Reception after 1862
empire founding time
The martial image as a "man of blood and iron" became an integral part of the Bismarck myth . Both opponents and supporters of Bismarck saw "blood and iron" as a main idea of his policy. The image of the "Iron Chancellor" was further cemented by the wars against Denmark in 1864 , against Austria in 1866 and against France in 1870/1871 . Bismarck now finally had the public reputation of being a warmonger, although it was mostly overlooked that there were also groups on the side of the Prussian opponents of the war that were ready for an aggressive foreign policy. The warlike characterization of Bismarck in public also endured after Bismarck had decided not to strive for any further expansion of the German Reich .
A few years after the speech of 1862, “blood and iron” was given a positive reinterpretation: Bismarck created the German national state in a battle between German culture and the Romance peoples through “blood and iron” and the wars of unification . This put an end to centuries of paternalism over Germany by neighboring countries. With the story , a high level of sacrifice was demanded during the First World War. In the essay "Blut und Eisen" from 1867, the publicist August Ludwig von Rochau distanced himself from his earlier critical attitude towards Bismarck. Its national policy has been successful, which is why a moral assessment of government measures is secondary. The Germanist Rolf Parr attributes the public potency of the words "blood and iron" to the popularity at that time of a linguistic combination of symbols of nature and technology. With "iron" contemporaries would have thought symbolically of blacksmithing, foundry or architecture. Consequently, Bismarck was interpreted as a "smith" of the German Empire who welded the individual countries together. Following such an image, Bismarck's contemporaries also described him as a creative "artist" who created a "work of art", the German Reich, with "blood and iron".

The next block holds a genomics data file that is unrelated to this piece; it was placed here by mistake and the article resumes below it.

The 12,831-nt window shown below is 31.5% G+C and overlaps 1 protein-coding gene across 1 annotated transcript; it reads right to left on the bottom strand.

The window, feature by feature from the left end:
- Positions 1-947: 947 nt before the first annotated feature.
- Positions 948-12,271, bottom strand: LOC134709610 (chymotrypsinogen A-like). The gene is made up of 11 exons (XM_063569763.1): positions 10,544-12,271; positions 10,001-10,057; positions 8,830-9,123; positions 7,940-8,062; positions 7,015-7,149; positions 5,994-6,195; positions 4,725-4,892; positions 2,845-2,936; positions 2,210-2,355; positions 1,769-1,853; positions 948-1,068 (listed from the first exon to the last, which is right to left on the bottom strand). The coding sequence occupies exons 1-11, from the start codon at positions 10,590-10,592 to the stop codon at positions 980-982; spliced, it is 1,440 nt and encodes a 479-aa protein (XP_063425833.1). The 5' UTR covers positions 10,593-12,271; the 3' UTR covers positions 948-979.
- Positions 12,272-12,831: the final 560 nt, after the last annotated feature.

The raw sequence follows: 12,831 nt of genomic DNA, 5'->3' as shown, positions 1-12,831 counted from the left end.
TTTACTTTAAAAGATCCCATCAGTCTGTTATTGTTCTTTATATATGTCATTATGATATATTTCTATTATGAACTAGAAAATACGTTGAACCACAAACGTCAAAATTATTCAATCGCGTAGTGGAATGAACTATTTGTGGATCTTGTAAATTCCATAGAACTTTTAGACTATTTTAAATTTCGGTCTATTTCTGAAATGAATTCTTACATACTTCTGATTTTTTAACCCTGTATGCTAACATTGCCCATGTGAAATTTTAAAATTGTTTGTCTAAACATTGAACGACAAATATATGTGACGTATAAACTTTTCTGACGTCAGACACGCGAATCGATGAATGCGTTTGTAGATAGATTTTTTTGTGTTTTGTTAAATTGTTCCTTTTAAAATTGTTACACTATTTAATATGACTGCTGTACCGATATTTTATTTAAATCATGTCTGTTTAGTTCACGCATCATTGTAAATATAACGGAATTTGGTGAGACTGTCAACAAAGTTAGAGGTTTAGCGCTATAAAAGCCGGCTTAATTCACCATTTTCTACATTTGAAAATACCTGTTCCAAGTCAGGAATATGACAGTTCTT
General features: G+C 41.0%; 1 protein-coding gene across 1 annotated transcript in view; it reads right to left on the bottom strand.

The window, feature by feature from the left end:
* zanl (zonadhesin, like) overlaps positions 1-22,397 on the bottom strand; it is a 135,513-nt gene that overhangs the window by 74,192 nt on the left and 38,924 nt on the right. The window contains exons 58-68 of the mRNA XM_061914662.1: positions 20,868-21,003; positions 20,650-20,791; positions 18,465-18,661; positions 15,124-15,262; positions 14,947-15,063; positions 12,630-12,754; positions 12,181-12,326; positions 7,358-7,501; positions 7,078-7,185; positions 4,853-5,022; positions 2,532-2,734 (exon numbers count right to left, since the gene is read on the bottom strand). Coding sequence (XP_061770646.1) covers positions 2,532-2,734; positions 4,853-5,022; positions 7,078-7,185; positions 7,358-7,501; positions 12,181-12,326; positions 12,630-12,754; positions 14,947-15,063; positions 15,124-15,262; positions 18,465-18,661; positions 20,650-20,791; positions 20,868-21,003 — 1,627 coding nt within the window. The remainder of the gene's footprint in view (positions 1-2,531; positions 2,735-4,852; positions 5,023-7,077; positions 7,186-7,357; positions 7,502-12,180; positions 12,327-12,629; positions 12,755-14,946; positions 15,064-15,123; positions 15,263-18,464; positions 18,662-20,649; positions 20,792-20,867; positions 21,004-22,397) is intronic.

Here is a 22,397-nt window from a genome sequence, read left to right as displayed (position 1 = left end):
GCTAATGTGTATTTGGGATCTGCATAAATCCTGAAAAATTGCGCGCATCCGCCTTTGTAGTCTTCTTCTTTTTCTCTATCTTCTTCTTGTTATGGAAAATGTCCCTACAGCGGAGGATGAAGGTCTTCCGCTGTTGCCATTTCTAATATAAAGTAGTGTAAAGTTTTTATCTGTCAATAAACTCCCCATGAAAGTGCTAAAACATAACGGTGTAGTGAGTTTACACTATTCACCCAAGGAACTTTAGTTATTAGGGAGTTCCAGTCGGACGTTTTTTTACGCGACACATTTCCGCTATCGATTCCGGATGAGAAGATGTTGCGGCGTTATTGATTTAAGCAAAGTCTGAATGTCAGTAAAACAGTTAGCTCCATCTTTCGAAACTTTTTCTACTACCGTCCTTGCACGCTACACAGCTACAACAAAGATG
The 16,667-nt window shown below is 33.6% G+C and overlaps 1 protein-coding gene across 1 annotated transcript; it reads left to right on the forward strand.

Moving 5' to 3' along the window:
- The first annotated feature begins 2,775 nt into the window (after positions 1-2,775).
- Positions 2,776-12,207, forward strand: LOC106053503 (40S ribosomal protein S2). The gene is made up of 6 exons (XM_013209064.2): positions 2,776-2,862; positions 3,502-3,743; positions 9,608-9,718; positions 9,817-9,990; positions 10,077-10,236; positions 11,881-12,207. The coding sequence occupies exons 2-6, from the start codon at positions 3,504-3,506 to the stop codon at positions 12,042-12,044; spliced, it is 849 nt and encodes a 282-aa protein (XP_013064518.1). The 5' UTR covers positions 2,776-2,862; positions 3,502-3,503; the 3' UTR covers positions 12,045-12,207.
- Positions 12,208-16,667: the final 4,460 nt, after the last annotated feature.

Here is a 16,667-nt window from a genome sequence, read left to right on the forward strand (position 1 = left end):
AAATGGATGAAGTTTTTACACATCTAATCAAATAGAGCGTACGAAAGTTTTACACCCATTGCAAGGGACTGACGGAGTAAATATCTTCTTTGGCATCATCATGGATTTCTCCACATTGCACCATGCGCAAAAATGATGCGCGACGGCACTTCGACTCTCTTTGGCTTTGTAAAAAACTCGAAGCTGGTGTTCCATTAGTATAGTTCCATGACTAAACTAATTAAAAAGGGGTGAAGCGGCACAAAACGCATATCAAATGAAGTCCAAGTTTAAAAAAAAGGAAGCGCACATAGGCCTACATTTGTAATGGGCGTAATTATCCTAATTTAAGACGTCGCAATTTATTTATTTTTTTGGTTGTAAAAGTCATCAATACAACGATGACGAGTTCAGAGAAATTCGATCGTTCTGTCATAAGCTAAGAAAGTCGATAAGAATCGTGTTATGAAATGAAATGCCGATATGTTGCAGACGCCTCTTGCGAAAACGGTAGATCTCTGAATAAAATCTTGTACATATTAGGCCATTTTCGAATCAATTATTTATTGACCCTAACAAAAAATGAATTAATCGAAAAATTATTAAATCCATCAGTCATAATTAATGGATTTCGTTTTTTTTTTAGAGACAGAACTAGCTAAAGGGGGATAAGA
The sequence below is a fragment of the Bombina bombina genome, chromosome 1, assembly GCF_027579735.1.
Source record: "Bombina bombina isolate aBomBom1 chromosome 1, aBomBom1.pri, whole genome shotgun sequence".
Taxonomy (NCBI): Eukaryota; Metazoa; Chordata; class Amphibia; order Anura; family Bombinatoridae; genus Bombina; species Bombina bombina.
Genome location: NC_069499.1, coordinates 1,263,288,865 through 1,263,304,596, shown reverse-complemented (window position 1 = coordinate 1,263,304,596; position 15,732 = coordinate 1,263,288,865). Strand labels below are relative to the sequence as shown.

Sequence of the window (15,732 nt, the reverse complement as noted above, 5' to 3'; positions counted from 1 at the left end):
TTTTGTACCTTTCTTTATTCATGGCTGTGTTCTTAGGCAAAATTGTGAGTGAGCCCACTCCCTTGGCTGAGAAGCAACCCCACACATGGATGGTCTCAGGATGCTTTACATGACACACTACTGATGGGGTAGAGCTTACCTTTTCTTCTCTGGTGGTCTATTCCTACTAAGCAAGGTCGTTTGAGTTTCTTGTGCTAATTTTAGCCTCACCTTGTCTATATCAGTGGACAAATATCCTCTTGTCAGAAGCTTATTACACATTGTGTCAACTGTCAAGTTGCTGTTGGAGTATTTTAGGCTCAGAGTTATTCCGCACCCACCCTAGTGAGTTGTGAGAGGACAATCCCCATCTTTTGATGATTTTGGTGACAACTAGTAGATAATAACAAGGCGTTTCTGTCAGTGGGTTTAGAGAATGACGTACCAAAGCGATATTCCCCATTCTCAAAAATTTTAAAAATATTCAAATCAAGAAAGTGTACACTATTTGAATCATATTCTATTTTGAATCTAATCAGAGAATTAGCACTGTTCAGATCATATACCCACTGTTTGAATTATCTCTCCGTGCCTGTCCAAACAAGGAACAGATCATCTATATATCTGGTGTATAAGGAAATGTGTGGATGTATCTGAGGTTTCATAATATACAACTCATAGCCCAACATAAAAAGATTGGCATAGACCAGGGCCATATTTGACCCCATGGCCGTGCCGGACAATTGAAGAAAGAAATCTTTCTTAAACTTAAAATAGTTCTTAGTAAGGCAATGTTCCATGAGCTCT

According to Armin Jähne, since Bismarck's speech, "blood and iron" have also become synonyms for "politics of violence, military pressure and war" in common parlance. “Blood and Iron” was closely related to a changed understanding of politics. Against the background of the emergence of the Italian nation state and Bismarck's new actions, the ideals of the revolution of 1848/1849 seemed to be losing their power and, on the other hand, military-power-state action was gaining in importance. In an appeal from 1869 , the Catholic People's Party defined "blood and iron" as a policy that sees "in people only an object for militarism and in their activities only a source for the tax screw". Like many democrats, the Prussian MP and doctor Johann Jacoby was critical of the public shift in favor of a policy of “blood and iron” following the German War of 1866:
"Let's not delude ourselves about the political significance of military successes. Although other peoples of Europe may have achieved their state unity by force, through a kind of blood and iron policy, the German people, a thousand years of history testifies to it, have always successfully resisted such attempts at unification.”